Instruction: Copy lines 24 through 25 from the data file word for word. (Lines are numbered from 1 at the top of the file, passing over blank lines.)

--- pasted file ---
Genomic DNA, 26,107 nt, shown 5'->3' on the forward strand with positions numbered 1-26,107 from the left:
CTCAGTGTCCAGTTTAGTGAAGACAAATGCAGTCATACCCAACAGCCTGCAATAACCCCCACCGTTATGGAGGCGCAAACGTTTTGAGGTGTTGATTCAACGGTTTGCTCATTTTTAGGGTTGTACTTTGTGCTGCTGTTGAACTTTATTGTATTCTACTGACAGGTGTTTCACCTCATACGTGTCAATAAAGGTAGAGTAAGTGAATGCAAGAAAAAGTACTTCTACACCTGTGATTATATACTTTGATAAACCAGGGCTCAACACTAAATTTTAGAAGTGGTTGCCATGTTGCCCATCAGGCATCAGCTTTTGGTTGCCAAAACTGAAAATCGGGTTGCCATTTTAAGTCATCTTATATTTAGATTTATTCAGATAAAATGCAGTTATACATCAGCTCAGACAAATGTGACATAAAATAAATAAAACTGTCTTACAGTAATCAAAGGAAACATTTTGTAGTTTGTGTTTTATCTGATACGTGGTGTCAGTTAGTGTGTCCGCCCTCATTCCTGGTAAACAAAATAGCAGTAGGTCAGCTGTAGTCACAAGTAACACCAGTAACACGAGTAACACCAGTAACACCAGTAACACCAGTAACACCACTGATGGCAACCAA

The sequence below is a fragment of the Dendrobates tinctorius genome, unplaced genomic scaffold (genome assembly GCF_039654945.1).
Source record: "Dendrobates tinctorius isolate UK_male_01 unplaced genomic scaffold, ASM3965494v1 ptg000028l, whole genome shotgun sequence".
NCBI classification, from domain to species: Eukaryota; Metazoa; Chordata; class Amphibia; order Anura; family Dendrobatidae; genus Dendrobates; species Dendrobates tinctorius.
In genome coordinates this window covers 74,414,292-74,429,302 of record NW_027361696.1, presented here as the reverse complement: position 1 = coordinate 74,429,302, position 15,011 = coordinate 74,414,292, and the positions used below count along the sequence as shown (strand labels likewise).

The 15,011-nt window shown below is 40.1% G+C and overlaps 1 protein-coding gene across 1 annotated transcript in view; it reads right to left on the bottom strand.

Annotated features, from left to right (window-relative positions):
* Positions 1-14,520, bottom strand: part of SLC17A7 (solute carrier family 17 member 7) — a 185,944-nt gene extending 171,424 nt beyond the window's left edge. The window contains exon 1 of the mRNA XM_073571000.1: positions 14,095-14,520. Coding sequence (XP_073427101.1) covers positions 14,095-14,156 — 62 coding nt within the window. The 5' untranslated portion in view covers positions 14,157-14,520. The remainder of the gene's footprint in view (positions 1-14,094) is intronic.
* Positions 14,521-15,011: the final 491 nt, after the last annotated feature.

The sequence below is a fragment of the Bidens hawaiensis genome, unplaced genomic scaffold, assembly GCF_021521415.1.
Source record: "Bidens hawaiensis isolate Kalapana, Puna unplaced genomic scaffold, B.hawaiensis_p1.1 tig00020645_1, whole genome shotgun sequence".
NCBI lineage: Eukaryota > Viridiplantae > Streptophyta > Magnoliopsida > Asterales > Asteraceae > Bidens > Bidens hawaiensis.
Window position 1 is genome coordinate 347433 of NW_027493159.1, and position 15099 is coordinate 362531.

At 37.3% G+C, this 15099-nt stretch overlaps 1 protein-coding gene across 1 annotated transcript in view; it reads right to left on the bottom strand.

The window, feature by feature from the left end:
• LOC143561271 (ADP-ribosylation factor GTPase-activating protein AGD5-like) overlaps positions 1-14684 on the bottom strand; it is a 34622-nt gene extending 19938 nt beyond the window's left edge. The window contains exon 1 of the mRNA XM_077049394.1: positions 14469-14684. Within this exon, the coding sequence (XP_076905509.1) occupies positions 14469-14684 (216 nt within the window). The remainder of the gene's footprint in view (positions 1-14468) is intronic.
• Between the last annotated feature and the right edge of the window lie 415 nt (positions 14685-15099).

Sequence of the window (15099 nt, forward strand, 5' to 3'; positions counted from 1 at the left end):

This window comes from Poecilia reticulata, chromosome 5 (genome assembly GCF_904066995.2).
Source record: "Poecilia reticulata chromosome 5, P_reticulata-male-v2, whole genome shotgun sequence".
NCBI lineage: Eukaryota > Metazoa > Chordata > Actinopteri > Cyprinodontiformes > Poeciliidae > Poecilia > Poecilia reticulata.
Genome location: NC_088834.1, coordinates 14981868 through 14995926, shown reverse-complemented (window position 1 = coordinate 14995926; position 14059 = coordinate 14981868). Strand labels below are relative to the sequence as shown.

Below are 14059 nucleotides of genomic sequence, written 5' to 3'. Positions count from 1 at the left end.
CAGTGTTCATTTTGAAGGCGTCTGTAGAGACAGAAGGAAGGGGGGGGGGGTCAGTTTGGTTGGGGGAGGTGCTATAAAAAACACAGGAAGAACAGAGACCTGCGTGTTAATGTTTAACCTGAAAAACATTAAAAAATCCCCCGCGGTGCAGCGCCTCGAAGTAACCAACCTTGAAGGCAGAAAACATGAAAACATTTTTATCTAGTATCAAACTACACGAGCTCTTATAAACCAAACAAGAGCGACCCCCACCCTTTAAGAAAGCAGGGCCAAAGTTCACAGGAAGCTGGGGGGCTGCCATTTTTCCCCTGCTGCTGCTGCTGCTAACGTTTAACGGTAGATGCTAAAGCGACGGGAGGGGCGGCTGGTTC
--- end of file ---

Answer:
Below are 14059 nucleotides of genomic sequence, written 5' to 3'. Positions count from 1 at the left end.
CAGTGTTCATTTTGAAGGCGTCTGTAGAGACAGAAGGAAGGGGGGGGGGGTCAGTTTGGTTGGGGGAGGTGCTATAAAAAACACAGGAAGAACAGAGACCTGCGTGTTAATGTTTAACCTGAAAAACATTAAAAAATCCCCCGCGGTGCAGCGCCTCGAAGTAACCAACCTTGAAGGCAGAAAACATGAAAACATTTTTATCTAGTATCAAACTACACGAGCTCTTATAAACCAAACAAGAGCGACCCCCACCCTTTAAGAAAGCAGGGCCAAAGTTCACAGGAAGCTGGGGGGCTGCCATTTTTCCCCTGCTGCTGCTGCTGCTAACGTTTAACGGTAGATGCTAAAGCGACGGGAGGGGCGGCTGGTTC